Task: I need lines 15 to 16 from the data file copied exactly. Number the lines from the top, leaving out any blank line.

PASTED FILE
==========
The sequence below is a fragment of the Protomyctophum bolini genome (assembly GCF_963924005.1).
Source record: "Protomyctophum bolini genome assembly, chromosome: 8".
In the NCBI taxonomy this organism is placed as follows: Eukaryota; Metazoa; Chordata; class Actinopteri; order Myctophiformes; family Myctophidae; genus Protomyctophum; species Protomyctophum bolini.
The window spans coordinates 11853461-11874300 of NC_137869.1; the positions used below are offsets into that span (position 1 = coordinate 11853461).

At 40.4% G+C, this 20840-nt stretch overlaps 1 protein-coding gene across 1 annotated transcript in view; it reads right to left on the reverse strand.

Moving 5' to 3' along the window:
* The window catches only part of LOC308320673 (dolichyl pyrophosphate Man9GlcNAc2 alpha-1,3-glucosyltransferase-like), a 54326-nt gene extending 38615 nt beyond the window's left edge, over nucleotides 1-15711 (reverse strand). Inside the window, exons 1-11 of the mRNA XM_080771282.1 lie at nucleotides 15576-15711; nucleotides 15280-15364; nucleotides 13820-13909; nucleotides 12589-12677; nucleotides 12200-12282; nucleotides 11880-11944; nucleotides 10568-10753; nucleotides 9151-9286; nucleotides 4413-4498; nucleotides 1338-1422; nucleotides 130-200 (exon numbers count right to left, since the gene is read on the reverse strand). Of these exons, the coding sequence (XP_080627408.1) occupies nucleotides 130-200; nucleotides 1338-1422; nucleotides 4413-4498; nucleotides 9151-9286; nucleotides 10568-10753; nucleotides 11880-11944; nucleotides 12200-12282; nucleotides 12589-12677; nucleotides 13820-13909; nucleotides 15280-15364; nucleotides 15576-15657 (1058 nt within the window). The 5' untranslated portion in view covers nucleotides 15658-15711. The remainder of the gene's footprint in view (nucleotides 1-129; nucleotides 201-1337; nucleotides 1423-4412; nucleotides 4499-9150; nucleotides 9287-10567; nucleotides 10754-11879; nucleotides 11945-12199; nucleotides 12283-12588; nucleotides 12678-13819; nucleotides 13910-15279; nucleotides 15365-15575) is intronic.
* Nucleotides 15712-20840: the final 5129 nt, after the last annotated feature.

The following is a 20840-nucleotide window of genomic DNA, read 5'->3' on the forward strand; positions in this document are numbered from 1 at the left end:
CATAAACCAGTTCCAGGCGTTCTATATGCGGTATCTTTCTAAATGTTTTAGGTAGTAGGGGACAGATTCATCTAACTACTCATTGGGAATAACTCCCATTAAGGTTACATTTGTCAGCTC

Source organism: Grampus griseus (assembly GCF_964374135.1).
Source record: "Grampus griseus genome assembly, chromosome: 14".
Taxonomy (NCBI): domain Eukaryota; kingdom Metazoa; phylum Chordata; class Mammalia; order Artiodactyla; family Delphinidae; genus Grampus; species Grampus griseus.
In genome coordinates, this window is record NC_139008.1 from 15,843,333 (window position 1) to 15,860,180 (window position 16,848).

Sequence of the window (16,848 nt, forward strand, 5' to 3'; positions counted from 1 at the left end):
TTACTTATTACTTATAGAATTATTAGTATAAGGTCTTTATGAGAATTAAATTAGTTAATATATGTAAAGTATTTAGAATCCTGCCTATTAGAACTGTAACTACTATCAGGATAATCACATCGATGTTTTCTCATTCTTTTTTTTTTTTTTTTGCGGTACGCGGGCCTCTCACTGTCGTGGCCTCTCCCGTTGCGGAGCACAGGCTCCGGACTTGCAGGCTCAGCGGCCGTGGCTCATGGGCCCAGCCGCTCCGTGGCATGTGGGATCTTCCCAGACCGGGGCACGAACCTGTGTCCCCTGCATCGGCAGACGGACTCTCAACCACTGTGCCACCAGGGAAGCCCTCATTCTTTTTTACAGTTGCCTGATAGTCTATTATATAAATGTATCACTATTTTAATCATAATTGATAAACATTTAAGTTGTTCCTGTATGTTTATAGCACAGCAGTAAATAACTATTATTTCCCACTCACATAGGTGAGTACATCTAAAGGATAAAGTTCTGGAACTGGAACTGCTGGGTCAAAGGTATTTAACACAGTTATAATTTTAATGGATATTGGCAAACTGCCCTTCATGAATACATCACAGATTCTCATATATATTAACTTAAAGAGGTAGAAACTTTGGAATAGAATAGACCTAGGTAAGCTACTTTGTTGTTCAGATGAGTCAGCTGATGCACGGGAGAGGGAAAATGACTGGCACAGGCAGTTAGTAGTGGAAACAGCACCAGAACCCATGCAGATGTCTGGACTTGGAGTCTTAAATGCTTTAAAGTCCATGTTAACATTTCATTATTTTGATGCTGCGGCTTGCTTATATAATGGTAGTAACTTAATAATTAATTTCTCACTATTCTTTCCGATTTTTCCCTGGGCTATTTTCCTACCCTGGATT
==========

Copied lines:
Sequence of the window (16,848 nt, forward strand, 5' to 3'; positions counted from 1 at the left end):
TTACTTATTACTTATAGAATTATTAGTATAAGGTCTTTATGAGAATTAAATTAGTTAATATATGTAAAGTATTTAGAATCCTGCCTATTAGAACTGTAACTACTATCAGGATAATCACATCGATGTTTTCTCATTCTTTTTTTTTTTTTTTTGCGGTACGCGGGCCTCTCACTGTCGTGGCCTCTCCCGTTGCGGAGCACAGGCTCCGGACTTGCAGGCTCAGCGGCCGTGGCTCATGGGCCCAGCCGCTCCGTGGCATGTGGGATCTTCCCAGACCGGGGCACGAACCTGTGTCCCCTGCATCGGCAGACGGACTCTCAACCACTGTGCCACCAGGGAAGCCCTCATTCTTTTTTACAGTTGCCTGATAGTCTATTATATAAATGTATCACTATTTTAATCATAATTGATAAACATTTAAGTTGTTCCTGTATGTTTATAGCACAGCAGTAAATAACTATTATTTCCCACTCACATAGGTGAGTACATCTAAAGGATAAAGTTCTGGAACTGGAACTGCTGGGTCAAAGGTATTTAACACAGTTATAATTTTAATGGATATTGGCAAACTGCCCTTCATGAATACATCACAGATTCTCATATATATTAACTTAAAGAGGTAGAAACTTTGGAATAGAATAGACCTAGGTAAGCTACTTTGTTGTTCAGATGAGTCAGCTGATGCACGGGAGAGGGAAAATGACTGGCACAGGCAGTTAGTAGTGGAAACAGCACCAGAACCCATGCAGATGTCTGGACTTGGAGTCTTAAATGCTTTAAAGTCCATGTTAACATTTCATTATTTTGATGCTGCGGCTTGCTTATATAATGGTAGTAACTTAATAATTAATTTCTCACTATTCTTTCCGATTTTTCCCTGGGCTATTTTCCTACCCTGGATT